Despite having more food than she did, they finished faster. Under their glances, Carmen sped up her eating until the last of the food disappeared into her stomach.
She’s going to have to throw everything up later anyway.
Even if she was a vampire, she was still a zombie, and undeads simply couldn’t eat. She didn’t know the exact mechanics behind how it worked, but food that entered her stomach is never digested. It simply sits in her stomach like a lump of rock and slowly disappears, or she throws it up.
When she finished the meat and drained her glass of water, which she could absorb to some extent, Reinhart slid his tray to the side, clearing the space between them.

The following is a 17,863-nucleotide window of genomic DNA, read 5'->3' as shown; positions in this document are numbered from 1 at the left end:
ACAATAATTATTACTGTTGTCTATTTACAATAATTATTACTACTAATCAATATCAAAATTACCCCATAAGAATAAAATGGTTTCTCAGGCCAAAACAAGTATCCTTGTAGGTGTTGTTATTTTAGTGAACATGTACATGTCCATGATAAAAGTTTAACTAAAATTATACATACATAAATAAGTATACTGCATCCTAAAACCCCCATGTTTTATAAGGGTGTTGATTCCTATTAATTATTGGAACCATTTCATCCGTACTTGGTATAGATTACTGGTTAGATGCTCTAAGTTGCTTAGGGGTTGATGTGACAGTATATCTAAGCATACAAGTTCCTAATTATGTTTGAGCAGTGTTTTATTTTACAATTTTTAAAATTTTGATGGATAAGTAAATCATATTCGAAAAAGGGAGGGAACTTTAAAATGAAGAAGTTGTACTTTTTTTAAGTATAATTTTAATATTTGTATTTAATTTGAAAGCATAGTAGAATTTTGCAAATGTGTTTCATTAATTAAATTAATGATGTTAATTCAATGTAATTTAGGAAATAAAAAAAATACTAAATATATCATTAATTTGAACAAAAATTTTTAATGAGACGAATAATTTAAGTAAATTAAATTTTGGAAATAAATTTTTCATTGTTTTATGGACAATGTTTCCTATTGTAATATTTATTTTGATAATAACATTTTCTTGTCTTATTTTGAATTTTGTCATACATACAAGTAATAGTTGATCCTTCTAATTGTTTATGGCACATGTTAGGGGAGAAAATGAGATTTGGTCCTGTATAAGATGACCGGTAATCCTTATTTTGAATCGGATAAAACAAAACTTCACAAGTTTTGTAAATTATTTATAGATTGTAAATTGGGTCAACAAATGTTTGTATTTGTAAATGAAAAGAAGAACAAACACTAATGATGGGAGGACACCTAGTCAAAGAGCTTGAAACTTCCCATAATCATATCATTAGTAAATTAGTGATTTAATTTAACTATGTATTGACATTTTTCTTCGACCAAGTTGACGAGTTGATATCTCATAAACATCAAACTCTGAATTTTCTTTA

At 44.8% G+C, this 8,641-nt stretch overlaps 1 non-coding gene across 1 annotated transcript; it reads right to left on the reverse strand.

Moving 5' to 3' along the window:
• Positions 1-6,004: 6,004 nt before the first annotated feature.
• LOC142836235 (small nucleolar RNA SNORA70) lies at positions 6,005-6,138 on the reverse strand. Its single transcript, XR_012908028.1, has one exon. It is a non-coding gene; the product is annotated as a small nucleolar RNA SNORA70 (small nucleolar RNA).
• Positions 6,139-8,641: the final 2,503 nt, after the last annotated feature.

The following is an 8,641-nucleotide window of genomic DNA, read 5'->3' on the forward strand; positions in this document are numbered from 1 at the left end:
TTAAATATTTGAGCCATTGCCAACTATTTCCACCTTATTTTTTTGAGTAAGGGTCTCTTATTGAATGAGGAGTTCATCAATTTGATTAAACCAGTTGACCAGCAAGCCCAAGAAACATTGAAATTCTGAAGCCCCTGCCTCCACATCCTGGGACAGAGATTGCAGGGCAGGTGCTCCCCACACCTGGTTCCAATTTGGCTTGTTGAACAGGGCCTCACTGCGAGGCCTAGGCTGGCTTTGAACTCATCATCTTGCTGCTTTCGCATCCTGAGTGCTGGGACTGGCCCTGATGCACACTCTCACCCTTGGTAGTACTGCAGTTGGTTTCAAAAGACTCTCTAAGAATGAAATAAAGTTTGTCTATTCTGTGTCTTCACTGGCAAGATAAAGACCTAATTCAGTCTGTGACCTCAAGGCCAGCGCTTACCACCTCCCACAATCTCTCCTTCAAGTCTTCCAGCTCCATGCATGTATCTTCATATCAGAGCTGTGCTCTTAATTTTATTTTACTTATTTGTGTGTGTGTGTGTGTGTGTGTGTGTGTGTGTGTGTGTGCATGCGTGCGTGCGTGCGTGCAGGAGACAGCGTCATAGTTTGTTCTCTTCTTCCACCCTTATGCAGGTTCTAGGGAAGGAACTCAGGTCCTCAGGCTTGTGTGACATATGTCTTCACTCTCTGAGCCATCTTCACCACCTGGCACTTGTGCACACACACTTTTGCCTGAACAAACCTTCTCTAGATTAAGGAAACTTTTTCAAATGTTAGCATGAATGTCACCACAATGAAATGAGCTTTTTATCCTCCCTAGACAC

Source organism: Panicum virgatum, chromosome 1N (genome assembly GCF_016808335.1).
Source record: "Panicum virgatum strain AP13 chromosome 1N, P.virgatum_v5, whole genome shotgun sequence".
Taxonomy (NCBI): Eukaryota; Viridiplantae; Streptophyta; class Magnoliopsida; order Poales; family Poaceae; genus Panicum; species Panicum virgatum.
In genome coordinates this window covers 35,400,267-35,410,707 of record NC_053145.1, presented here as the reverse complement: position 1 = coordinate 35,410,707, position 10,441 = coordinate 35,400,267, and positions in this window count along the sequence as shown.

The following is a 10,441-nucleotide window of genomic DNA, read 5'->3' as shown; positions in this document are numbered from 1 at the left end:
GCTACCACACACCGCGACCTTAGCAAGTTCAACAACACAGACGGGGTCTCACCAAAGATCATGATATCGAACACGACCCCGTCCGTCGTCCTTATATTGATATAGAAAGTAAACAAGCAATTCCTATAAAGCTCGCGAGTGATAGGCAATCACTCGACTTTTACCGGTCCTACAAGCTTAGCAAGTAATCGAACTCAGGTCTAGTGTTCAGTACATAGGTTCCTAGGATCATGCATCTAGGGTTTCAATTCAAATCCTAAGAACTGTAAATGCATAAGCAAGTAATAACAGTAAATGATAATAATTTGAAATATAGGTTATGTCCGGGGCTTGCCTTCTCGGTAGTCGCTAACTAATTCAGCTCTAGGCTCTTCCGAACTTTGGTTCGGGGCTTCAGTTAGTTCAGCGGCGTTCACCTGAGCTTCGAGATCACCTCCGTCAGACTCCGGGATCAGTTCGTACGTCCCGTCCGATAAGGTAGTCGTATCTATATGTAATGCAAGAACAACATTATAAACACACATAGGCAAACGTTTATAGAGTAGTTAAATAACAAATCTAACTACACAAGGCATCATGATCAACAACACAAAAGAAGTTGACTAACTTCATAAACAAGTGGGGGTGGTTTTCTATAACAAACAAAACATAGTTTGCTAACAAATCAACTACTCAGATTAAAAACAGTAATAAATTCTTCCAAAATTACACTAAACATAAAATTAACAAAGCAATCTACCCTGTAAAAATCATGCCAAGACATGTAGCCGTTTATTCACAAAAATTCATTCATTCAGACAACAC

“Miss Camilla. We’re grateful for what you’ve done. Is there anything that you would like, for example, rewards for your aid? If it is in our power, we’ll do our best. What you’ve done for us cannot be overstated.”
Beside him, Barsig nodded, his head bobbing.
On the other hand, Carmen shook her head to reject Reinhart’s order. While Barsig was in the wrong place at the wrong time, she was also the one that drew the skull lich that made the battle so difficult. If she hadn’t been there, Barsig’s team might have been fine.
Not that she was going to say anything, but the slight guilt she felt prevented her from asking for anything in remuneration.
Reinhart leaned forward. “Are you sure? Won’t you reconsider. Even if you don’t personally receive it, is there anyone who can benefit in your stead? We could contact them directly.”